SpongeBob is the Hamlet of the Nickelodeon oeuvre, not because the pore rich sea creature is a brooding Danish prince, but because despite being buggy eyed with only two teeth, he’s the signature character that lots of folks know and love. Bob also has a namesake musical that earned 12 Tony Award nominations in 2018. And now, five years later, The SpongeBob Musical is the spring theatrical event for St. Joe’s drama department. (That’s St. Joseph Notre Dame High School for the uninitiated.)
The SpongeBob Musical delivers energy and entertainment
Kaedn Baquiran, the opening-night sponge, bore only minimal resemblance to the animated dude. She wore a yellow shirt and striped shorts, but was charming with a terrific voice and presence. Kaedn was the best of a terrific collection of fish who swam, sang, danced, and cavorted on the stage at the Malonga Casquelourd Center for the Arts in Oakland, all under the amazing direction of Lauren Rosi, the Neptune of this fun fin madness.
Before continuing, I need to disclose that I’m the father of two sons who watched some SpongeBob when they were young, but not to the extent that I remember anything at all about the show. So, unlike a lot of the joyful crowd, I did not bring any knowledge or appreciation of the themes and personae performing before me. The story is familiar nonetheless, for it is the hero’s journey central to the Western canon of literature. SpongeBob, an underappreciated employee at the Krusty Krab, and best pal with Patrick the Starfish (played by the wonderful Mia Halley) is tasked with saving everyone living at Bikini Bottom because a local volcano is about to erupt. Every Othello needs an Iago, and for Spongy it’s the team of Mr. and Mrs. Plankton, played by Dominic Zahradka and KJ Thompson, both engaging and evil. I’ll not reveal how it’s all resolved, but can tease that bubbles play a critical role in stifling the impending climatic disaster. If only it were that simple with global warming.
An all-around team of all-stars
So many other actors are worthy of praise, but I’m going to borrow from Director Rosi who, during her curtain speech, shared that nearly all of the props were kid-made by her students. They were incredible, from the volcano to the goofy microphone, the avalanche device, the jellyfish umbrellas, and the computer screen where Mrs. Plankton lived, all of which matched the adorably dorky costumes worn by the aquatic entourage. Best of all—sorry, humans—was the remote-controlled snail who was lucky to receive a SpongeBob serenade.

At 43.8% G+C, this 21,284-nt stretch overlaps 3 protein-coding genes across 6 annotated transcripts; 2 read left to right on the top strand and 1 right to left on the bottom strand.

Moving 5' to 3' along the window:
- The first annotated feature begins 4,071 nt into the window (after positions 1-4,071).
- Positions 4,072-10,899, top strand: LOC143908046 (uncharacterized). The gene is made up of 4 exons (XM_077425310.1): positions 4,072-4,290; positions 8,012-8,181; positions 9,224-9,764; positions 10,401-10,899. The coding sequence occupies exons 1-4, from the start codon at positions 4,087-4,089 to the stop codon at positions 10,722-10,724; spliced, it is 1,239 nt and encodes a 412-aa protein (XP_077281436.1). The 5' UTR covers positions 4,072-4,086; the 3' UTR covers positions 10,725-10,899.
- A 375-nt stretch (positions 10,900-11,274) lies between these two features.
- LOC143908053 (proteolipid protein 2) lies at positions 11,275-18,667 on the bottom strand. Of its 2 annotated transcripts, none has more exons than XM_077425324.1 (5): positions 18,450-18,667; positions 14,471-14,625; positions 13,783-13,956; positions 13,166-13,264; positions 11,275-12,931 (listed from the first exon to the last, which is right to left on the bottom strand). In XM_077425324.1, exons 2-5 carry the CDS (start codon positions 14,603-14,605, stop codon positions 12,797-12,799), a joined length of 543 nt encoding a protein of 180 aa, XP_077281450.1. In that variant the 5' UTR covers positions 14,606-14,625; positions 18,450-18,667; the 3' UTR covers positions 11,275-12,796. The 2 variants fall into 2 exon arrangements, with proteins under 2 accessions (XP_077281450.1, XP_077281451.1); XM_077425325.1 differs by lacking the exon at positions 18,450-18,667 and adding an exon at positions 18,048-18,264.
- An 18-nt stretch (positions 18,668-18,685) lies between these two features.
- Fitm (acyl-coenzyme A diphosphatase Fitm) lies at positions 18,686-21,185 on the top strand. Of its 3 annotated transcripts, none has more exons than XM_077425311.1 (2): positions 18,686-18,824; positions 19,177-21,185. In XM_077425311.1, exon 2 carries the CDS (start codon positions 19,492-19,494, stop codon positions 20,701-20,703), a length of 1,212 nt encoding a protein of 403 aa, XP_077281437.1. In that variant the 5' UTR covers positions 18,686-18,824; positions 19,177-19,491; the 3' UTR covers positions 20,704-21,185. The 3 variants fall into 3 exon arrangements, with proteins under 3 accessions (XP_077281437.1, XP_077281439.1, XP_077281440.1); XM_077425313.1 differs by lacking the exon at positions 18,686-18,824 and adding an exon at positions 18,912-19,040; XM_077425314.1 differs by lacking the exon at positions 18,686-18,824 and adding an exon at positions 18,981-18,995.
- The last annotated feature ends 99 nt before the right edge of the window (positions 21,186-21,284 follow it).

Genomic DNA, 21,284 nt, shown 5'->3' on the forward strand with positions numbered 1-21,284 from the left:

The choreography was excellent (Mary Kalita), the musical direction outstanding (Lynden Bair), and the overall effort of parents and volunteers who welcomed us and sold M&M’s during intermission was great. And while I kept waiting for it, thankfully at the end no one was the recipient of fluorescent green slime gooped upon their innocent heads, myself especially. What I did leave with was a feeling unique to high school musical theater—the pre-show palpable buzz as the crowd of family and friends settle in, young crew members race about making sure everything is ready, and then the director welcomes the audience who have a look of pure joy on their faces. They uniquely know how much work the folks behind the curtain have put in, those in the tech booth, the parents who drove the kids to and from rehearsal, this army—or in this case navy—of people working so hard at making living art. And then it happens, the curtain opens, the first note is struck, and suddenly you’re looking at a pineapple where a sea sponge lives. It’s crazy and impossible, as it always is, from The Sound of Music to The SpongeBob Musical, and it’s beautiful.
See The SpongeBob Musical at the Malonga Casquelourd Center for The Arts, 1428 Alice St. in Oakland, March 2-4 at 7:30 p.m., and March 4-5 at 2 p.m. Purchase tickets online at showtix4u, or at the theater an hour before showtime. Note from the producers: “Leg room in the audience is not spacious. We recommend that our taller patrons purchase tickets in Row AA-A or on an aisle. Feel free to also bring seat cushions as well, as the seats are “worn in.” The best view is from Sections Left and Right.
Gene Kahane is the founder of the Foodbank Players, a lifelong teacher, and former Poet Laureate for the City of Alameda. Reach him at [email protected]. His writing is collected at AlamedaPost.com/Gene-Kahane.